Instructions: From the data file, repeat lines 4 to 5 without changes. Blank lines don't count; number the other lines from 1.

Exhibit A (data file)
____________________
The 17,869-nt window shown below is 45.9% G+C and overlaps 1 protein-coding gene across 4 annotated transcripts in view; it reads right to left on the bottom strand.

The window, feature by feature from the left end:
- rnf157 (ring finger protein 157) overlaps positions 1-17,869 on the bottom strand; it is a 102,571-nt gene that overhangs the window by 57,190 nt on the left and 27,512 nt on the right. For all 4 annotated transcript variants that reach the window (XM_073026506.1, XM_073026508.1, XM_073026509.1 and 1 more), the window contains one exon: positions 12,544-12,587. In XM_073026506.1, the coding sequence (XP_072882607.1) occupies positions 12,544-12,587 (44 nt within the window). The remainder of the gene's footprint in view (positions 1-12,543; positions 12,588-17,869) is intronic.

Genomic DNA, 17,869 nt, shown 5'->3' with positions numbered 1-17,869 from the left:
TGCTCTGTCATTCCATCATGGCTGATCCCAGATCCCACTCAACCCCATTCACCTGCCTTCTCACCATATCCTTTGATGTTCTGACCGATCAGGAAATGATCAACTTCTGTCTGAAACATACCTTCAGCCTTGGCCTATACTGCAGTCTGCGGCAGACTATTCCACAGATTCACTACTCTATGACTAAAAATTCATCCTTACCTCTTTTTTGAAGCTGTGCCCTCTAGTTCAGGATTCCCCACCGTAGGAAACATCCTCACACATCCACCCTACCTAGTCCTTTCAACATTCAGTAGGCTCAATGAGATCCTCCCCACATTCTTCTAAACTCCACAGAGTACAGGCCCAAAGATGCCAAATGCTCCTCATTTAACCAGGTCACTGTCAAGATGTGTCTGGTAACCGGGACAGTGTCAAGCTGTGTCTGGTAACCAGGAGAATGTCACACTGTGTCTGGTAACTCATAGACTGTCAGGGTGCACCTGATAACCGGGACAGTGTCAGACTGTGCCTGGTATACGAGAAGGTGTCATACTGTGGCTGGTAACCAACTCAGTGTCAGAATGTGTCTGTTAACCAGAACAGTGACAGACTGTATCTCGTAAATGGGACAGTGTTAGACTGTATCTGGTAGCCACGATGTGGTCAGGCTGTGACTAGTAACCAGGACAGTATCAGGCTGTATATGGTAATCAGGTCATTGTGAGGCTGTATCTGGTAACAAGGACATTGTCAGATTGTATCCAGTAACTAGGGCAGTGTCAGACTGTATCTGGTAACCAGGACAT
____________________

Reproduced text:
Genomic DNA, 17,869 nt, shown 5'->3' with positions numbered 1-17,869 from the left:
TGCTCTGTCATTCCATCATGGCTGATCCCAGATCCCACTCAACCCCATTCACCTGCCTTCTCACCATATCCTTTGATGTTCTGACCGATCAGGAAATGATCAACTTCTGTCTGAAACATACCTTCAGCCTTGGCCTATACTGCAGTCTGCGGCAGACTATTCCACAGATTCACTACTCTATGACTAAAAATTCATCCTTACCTCTTTTTTGAAGCTGTGCCCTCTAGTTCAGGATTCCCCACCGTAGGAAACATCCTCACACATCCACCCTACCTAGTCCTTTCAACATTCAGTAGGCTCAATGAGATCCTCCCCACATTCTTCTAAACTCCACAGAGTACAGGCCCAAAGATGCCAAATGCTCCTCATTTAACCAGGTCACTGTCAAGATGTGTCTGGTAACCGGGACAGTGTCAAGCTGTGTCTGGTAACCAGGAGAATGTCACACTGTGTCTGGTAACTCATAGACTGTCAGGGTGCACCTGATAACCGGGACAGTGTCAGACTGTGCCTGGTATACGAGAAGGTGTCATACTGTGGCTGGTAACCAACTCAGTGTCAGAATGTGTCTGTTAACCAGAACAGTGACAGACTGTATCTCGTAAATGGGACAGTGTTAGACTGTATCTGGTAGCCACGATGTGGTCAGGCTGTGACTAGTAACCAGGACAGTATCAGGCTGTATATGGTAATCAGGTCATTGTGAGGCTGTATCTGGTAACAAGGACATTGTCAGATTGTATCCAGTAACTAGGGCAGTGTCAGACTGTATCTGGTAACCAGGACAT